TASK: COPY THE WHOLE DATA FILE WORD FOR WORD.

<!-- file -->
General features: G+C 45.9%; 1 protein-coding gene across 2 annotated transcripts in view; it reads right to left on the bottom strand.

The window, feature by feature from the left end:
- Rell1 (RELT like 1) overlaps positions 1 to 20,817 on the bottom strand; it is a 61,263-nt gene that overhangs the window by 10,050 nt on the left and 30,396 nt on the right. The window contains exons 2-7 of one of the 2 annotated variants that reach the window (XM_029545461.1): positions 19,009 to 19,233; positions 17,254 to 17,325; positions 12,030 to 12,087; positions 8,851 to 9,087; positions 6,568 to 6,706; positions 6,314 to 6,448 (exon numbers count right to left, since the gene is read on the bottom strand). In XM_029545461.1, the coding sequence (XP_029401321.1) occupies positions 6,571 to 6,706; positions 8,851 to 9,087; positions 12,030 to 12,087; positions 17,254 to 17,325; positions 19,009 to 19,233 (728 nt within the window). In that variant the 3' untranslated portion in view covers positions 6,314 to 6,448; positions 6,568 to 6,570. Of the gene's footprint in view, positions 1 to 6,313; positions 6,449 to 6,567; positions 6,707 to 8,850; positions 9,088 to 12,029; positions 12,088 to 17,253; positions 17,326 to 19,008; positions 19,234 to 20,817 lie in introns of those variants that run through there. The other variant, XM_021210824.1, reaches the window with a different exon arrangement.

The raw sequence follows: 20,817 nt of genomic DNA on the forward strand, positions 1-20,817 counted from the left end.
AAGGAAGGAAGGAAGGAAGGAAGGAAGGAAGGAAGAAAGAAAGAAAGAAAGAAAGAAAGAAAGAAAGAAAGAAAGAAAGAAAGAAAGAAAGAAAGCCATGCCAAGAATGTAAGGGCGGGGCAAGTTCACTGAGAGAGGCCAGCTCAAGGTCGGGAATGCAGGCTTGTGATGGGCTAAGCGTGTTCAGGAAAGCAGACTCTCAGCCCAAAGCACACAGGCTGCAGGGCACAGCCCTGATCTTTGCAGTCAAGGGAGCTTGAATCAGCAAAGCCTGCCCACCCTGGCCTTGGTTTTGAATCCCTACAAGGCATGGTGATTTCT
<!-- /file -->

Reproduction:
General features: G+C 45.9%; 1 protein-coding gene across 2 annotated transcripts in view; it reads right to left on the bottom strand.

The window, feature by feature from the left end:
- Rell1 (RELT like 1) overlaps positions 1 to 20,817 on the bottom strand; it is a 61,263-nt gene that overhangs the window by 10,050 nt on the left and 30,396 nt on the right. The window contains exons 2-7 of one of the 2 annotated variants that reach the window (XM_029545461.1): positions 19,009 to 19,233; positions 17,254 to 17,325; positions 12,030 to 12,087; positions 8,851 to 9,087; positions 6,568 to 6,706; positions 6,314 to 6,448 (exon numbers count right to left, since the gene is read on the bottom strand). In XM_029545461.1, the coding sequence (XP_029401321.1) occupies positions 6,571 to 6,706; positions 8,851 to 9,087; positions 12,030 to 12,087; positions 17,254 to 17,325; positions 19,009 to 19,233 (728 nt within the window). In that variant the 3' untranslated portion in view covers positions 6,314 to 6,448; positions 6,568 to 6,570. Of the gene's footprint in view, positions 1 to 6,313; positions 6,449 to 6,567; positions 6,707 to 8,850; positions 9,088 to 12,029; positions 12,088 to 17,253; positions 17,326 to 19,008; positions 19,234 to 20,817 lie in introns of those variants that run through there. The other variant, XM_021210824.1, reaches the window with a different exon arrangement.

The raw sequence follows: 20,817 nt of genomic DNA on the forward strand, positions 1-20,817 counted from the left end.
AAGGAAGGAAGGAAGGAAGGAAGGAAGGAAGGAAGAAAGAAAGAAAGAAAGAAAGAAAGAAAGAAAGAAAGAAAGAAAGAAAGAAAGAAAGAAAGCCATGCCAAGAATGTAAGGGCGGGGCAAGTTCACTGAGAGAGGCCAGCTCAAGGTCGGGAATGCAGGCTTGTGATGGGCTAAGCGTGTTCAGGAAAGCAGACTCTCAGCCCAAAGCACACAGGCTGCAGGGCACAGCCCTGATCTTTGCAGTCAAGGGAGCTTGAATCAGCAAAGCCTGCCCACCCTGGCCTTGGTTTTGAATCCCTACAAGGCATGGTGATTTCT